I must say, since that day, I haven't been able to tell what's going on when we discuss code bugs by his table... I am used to the white default background. And I am colorblind (red-green) which really isn't a good trait in a programmer! But I manage (biggest problem is the red pen-color used for errors: I simply don't see them! Costs me minutes every time, because I have to debug the hard way!)
    I can read his code, when he points to it, but the dark background makes it futile for me to scan the page as such and spot things (like semicolons or mismatching parenthesis) which are triggering the error even if everything seems to be in order. Luckily, I have never seen a code-heavy presentation on dark background. I guess it would be even worse. Me not understanding a thing unless spelled in capital letters, so to speak.

  • GeorgeCopeland

    SSCertifiable

    Points: 6926

    hjp - Friday, June 2, 2017 8:41 AM

    Me not understanding a thing unless spelled in capital letters, so to speak.

    Asking for readability and clarity is a good thing. These maximize maintainability and productivity.

  • Mr. Brian Gale

    SSC-Insane

    Points: 22526

    My personal preference for a presentation (after using my projector to display past PASS presentations) has been the white background with dark text.
    At work I prefer the white background for things as well.  For me, I find it easier to focus on black text on a white background.  I also find that most of the color coding of applications works best with a white background.
    Far too often I've seen developers not notice that they have a comma on a line where they shouldn't when they have the grey comma on a darker grey background.

    But with all of the projectors I have used (total of 2) and seen at other places, it seems like a white background is easier to read off of as long as the text is large enough.  Past PASS presentations sometimes compress the video in a rather lossy format so when the presenter scrolls through the text, it takes the video decoder a little longer than I'd like to find a keyframe and give me a nice crisp image.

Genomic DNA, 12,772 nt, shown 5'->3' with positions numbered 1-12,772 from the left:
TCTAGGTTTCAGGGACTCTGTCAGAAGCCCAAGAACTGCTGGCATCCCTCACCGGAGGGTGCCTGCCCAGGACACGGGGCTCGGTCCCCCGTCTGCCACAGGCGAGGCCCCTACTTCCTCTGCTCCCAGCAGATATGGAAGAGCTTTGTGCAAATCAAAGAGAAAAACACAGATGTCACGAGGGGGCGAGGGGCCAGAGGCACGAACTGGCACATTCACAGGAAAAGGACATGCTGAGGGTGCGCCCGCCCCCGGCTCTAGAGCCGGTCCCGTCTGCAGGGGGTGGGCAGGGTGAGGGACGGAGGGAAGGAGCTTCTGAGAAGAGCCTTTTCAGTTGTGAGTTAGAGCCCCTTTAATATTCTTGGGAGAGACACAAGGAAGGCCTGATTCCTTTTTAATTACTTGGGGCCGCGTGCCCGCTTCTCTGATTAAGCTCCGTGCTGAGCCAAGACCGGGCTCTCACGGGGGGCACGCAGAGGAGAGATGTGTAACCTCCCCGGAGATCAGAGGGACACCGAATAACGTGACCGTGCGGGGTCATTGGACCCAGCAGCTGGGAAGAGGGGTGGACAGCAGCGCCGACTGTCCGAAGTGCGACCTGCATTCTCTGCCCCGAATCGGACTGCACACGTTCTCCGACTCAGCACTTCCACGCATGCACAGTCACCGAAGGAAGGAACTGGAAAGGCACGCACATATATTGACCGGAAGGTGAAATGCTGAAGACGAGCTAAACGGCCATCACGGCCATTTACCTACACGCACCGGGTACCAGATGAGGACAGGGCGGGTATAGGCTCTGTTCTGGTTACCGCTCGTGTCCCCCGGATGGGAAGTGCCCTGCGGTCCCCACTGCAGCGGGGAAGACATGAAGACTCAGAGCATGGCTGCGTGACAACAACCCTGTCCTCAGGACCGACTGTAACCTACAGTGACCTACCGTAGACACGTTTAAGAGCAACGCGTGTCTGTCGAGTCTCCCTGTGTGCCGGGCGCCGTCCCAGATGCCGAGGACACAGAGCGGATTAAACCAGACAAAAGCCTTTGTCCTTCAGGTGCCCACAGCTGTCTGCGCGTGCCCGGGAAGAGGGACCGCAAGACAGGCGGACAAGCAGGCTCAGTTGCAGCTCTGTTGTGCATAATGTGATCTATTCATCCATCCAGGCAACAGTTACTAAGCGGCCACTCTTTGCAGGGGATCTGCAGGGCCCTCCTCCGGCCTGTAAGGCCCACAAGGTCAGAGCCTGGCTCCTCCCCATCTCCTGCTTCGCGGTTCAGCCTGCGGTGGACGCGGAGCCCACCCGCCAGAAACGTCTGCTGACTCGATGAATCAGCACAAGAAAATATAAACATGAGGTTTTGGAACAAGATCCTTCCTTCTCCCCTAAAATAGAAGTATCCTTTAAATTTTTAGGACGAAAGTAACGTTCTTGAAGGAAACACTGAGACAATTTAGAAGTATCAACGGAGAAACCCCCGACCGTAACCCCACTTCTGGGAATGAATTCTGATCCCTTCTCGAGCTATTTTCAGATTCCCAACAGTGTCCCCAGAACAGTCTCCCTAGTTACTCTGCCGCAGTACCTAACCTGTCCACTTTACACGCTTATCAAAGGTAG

• Revenant

    SSC-Forever

    Points: 42467

    I am using light backgrounds and I adjust screen brightness to make sure that it is not too bright.

  • IowaDave

    SSCommitted

    Points: 1615

    I'll throw my hat in the light/white background ring for presentations.  I've been to quite a few presentations where the PowerPoints have been that way but then they go to demo something in Visual Studio and they have the black background and I can't see a thing they're doing.  It really bugs me!

  • jay-h

    SSCoach

    Points: 18816

    latkinson - Friday, June 2, 2017 6:30 AM

    when working, I prefer lighter backgrounds and dark text. With my age and eyesight, it gives me the best visual contrast....

    Interesting side point, my wife is this week undergoing an extensive course in managing websites for ADA compliance and choice of contrasting colors for visually impaired is a major component of that.

    [Apparently regulations hit later this year, and EVERYTHING that her university department puts on the website must be approved by one of the people who've gone through the training. They are concerned about lawsuits and/or fines]

    ...

    -- FORTRAN manual for Xerox Computers --

  • GeorgeCopeland

    SSCertifiable

    Points: 6926

    jay-h - Friday, June 2, 2017 1:17 PM

    Interesting side point, my wife is this week undergoing an extensive course in managing websites for ADA compliance and choice of contrasting colors for visually impaired is a major component of that.

    [Apparently regulations hit later this year, and EVERYTHING that her university department puts on the website must be approved by one of the people who've gone through the training. They are concerned about lawsuits and/or fines]

    The most important thing that designers can do for ease of access is publish very, extremely standard HTML and CSS. That way a client agent can reliably transform it according to user needs. Anything else is just fluff.

  • Doctor Who 2

    SSCertifiable

    Points: 7760

    When it comes to presentations I do prefer light backgrounds with darker foreground color for text. I just need it for presentations. I have been programming using Visual Studio (VS) and VB 4, 5 and 6, for probably 20 years. During all of that time I'd always used light background with dark foreground colors for text. It wasn't until last year that I decided to give the dark theme in VS a try. I haven't looked back because I love the dark theme in VS. But, I don't like it in presentations.

    Rod